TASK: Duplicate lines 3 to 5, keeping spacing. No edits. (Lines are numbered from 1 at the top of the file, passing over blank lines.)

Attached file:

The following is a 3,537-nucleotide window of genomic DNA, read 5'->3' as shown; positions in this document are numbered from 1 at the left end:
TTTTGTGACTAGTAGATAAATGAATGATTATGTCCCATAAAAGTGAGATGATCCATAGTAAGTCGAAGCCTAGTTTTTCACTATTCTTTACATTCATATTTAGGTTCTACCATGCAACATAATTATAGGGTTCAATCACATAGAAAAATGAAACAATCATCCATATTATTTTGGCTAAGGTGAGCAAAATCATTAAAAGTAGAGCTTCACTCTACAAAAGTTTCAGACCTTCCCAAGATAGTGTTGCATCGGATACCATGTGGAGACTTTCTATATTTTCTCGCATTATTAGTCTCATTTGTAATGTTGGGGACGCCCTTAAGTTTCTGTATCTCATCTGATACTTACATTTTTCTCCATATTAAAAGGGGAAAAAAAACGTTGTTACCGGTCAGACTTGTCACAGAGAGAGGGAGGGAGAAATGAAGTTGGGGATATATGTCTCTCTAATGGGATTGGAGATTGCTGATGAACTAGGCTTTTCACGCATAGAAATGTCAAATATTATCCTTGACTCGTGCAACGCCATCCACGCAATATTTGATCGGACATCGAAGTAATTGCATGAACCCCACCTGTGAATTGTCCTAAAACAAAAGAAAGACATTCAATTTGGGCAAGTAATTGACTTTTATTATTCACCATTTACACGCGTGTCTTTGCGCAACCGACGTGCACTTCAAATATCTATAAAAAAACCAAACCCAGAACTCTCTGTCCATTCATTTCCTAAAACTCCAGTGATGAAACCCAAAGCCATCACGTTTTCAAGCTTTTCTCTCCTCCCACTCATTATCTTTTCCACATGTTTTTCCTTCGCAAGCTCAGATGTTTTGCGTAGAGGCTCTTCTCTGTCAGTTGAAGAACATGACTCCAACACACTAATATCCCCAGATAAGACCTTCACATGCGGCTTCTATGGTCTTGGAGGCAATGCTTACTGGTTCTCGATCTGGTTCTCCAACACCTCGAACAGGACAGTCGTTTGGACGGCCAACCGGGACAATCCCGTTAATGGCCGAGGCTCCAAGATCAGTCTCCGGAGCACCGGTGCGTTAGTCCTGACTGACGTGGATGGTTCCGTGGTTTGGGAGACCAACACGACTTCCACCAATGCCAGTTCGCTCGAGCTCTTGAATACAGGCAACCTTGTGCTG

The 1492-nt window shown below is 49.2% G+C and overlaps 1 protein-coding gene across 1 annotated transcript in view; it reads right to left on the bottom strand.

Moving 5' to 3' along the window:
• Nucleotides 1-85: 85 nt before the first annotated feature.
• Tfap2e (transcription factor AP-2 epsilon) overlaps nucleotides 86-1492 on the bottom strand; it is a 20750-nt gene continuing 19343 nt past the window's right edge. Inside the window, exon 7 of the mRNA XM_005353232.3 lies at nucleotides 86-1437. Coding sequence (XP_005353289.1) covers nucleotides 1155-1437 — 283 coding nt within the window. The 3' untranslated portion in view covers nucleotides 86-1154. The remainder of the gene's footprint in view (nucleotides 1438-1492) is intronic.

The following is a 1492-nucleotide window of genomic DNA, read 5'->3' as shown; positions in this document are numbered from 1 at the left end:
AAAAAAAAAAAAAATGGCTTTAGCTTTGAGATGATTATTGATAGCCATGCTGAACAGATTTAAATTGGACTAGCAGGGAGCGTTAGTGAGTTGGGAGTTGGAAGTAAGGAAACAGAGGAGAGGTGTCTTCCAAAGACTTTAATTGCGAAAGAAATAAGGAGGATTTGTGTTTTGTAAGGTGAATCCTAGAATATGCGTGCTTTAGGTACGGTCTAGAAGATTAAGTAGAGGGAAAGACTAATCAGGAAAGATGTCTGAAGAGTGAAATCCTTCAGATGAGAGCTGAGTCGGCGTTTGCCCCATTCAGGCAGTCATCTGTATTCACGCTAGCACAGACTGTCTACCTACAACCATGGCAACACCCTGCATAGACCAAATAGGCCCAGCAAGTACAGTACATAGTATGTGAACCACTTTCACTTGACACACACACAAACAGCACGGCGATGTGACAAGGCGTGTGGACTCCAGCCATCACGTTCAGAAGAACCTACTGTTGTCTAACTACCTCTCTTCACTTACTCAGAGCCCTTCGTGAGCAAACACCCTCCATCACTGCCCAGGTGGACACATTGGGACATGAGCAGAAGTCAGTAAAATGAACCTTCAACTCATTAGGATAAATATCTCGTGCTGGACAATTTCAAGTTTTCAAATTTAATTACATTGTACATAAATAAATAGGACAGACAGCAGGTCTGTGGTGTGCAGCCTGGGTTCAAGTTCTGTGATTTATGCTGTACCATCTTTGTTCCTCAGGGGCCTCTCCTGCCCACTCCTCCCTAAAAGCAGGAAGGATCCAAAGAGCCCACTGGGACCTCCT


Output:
The 1492-nt window shown below is 49.2% G+C and overlaps 1 protein-coding gene across 1 annotated transcript in view; it reads right to left on the bottom strand.

Moving 5' to 3' along the window:
• Nucleotides 1-85: 85 nt before the first annotated feature.